Despite legal breath test, man charged with intoxication manslaughter

AUSTIN (KXAN) — Despite blowing below the legal limit on a breathalyzer test, police have charged Samuel Gee, 45, with intoxication manslaughter for the death of Robert Hanks in an early morning collision on Jan. 15. According to the arrest warrant, Gee admitted to having two beers at a bar earlier in the night and that he missed the stop sign at the intersection of Berkman and Cloverleaf, colliding with Hanks’ vehicle.

The officer on the scene said he could smell alcohol on Gee’s breath and felt Gee was intoxicated based on the results of the Standardized Field Sobriety Test. Even though the Portable Breathalyzer Test returned a .07 blood alcohol level result, below the .08 legal limit, the officer felt based on the totality of the circumstances there was enough probable cause to charge Gee with intoxication manslaughter.

“There are clues we look for and he demonstrated enough clues for the officer to feel he was impaired enough,” said Det. Mike Jennings with the Austin Police Department.

GOING IN-DEPTH // Blood-alcohol levels

  • According to alcohol guidelines, an average man will reach .08 if he drinks four standard drinks in the first hour.
  • An average woman will reach .08 if she has 2.5 standard drinks in the first hour.
  • But many warn there are a host of factors that could make driving on just one drink very dangerous.
  • And the National Transporation Safety Board is now recommending states lower the drunken driving level from .08 to .05.

Jennings said the portable breathalyzer carried by all DWI officers, as well as other officers on shift, provide a helpful tool to gauge intoxication, but the test results do not provide the final say.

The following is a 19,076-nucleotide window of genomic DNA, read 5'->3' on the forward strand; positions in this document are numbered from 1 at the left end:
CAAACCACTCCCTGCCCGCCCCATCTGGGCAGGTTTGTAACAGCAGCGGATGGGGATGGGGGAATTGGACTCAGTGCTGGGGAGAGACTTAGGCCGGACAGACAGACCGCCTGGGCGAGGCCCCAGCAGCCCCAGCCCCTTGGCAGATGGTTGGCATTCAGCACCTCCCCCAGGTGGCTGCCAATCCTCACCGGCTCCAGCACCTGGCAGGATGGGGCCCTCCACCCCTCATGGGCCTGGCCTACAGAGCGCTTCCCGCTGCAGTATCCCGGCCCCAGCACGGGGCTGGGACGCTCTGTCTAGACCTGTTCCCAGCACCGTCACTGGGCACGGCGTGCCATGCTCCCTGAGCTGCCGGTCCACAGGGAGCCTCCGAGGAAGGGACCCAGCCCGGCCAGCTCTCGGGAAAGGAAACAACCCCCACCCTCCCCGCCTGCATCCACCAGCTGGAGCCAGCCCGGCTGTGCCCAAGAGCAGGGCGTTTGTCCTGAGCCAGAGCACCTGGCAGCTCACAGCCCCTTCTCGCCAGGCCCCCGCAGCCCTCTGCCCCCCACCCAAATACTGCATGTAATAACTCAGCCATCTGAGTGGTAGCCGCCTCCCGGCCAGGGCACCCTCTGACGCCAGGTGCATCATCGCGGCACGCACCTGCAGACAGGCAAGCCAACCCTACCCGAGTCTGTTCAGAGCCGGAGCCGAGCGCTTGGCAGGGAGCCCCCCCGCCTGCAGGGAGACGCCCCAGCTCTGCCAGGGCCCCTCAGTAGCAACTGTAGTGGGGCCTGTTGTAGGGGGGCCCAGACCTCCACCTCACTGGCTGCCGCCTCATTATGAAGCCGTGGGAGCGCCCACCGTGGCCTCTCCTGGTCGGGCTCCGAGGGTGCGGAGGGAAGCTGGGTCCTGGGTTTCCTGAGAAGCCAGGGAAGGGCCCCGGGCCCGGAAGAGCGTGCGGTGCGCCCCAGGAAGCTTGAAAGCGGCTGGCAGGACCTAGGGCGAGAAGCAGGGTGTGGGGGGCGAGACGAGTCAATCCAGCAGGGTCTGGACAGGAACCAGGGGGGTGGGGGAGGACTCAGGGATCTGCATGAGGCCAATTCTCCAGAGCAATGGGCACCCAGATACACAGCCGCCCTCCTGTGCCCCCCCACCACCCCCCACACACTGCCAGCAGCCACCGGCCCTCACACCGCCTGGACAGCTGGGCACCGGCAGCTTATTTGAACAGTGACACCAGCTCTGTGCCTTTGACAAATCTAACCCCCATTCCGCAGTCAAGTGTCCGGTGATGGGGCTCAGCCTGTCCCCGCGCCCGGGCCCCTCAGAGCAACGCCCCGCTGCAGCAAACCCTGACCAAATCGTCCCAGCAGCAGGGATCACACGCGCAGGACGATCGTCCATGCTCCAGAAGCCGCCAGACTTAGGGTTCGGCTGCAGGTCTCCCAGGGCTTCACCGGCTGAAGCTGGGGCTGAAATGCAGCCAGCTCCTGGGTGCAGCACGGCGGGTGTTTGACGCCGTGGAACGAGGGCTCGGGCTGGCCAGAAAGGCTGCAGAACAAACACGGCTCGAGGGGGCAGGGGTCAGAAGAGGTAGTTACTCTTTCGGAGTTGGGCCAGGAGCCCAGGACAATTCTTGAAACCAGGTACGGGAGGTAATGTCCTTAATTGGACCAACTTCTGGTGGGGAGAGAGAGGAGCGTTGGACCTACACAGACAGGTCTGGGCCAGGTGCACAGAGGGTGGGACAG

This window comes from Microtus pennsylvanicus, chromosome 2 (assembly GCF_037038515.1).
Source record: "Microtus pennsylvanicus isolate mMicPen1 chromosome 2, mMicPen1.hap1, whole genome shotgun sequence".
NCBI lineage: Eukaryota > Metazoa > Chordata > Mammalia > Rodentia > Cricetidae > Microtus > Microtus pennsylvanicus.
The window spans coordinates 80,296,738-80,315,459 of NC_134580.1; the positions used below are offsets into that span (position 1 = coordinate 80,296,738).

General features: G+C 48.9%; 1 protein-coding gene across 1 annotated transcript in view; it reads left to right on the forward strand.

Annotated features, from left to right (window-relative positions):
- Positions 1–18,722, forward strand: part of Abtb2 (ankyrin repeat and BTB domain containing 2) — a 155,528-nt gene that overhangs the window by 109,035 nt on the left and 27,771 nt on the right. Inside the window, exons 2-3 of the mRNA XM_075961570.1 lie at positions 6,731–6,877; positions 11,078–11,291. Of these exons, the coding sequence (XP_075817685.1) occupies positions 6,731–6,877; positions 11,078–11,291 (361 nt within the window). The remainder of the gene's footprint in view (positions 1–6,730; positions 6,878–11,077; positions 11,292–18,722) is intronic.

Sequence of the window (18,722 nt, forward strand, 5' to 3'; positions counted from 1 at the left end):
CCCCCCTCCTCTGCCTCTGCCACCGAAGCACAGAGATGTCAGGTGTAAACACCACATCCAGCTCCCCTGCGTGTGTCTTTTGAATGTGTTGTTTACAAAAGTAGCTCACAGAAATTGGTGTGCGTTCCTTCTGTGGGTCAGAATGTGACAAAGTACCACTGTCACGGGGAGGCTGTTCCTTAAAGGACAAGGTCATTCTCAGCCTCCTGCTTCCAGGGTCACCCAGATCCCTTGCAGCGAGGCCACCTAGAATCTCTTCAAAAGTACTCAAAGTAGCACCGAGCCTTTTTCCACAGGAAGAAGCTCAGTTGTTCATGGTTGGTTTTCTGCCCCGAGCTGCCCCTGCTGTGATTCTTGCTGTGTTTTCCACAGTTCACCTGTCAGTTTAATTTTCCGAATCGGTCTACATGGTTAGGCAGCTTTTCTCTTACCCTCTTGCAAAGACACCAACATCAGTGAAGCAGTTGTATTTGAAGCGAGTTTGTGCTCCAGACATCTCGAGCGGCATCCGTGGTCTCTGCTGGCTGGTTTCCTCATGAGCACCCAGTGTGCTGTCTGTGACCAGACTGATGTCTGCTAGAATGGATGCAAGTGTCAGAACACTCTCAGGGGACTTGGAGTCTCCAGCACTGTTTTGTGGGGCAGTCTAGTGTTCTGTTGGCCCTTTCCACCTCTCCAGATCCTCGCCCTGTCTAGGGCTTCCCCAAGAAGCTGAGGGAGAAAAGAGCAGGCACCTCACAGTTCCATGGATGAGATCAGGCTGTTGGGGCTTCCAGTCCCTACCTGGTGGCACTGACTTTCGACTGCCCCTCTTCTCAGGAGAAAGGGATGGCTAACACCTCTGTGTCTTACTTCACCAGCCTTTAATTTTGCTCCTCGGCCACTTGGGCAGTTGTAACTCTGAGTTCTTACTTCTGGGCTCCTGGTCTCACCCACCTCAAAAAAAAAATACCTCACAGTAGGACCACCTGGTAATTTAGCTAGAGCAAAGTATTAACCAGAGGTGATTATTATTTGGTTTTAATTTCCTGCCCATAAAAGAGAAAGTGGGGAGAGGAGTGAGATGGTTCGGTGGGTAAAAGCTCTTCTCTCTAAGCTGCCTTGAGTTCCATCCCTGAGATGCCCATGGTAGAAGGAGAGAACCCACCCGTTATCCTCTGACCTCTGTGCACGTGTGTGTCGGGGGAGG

“When we make an arrest, it is not dependent on what breath test comes back. We have to base that on everything we see and that’s what occurred in the case,” said Jennings.

Attorney Mindy Montford said the PBT is not admissible in criminal trials.

“It is almost like a polygraph,” Montford said. “There is not an absolute science to it.”

Blood draw results and Intoxilyzer breath test results are state certified and can be used as evidence in court, but even a blood draw below the legal limit may not be enough to squash a case if prosecutors feel they can still prove intoxication. Montford said prosecutors can argue the BAC dissipated in the time it took to administer the test.

In Gee’s case, he refused a blood test according to officers, but his blood was taken nearly five hours after the initial call once officers obtained the needed search warrant.

By law, intoxication is defined by statute as a .08 BAC or the loss of normal mental and physical faculties.

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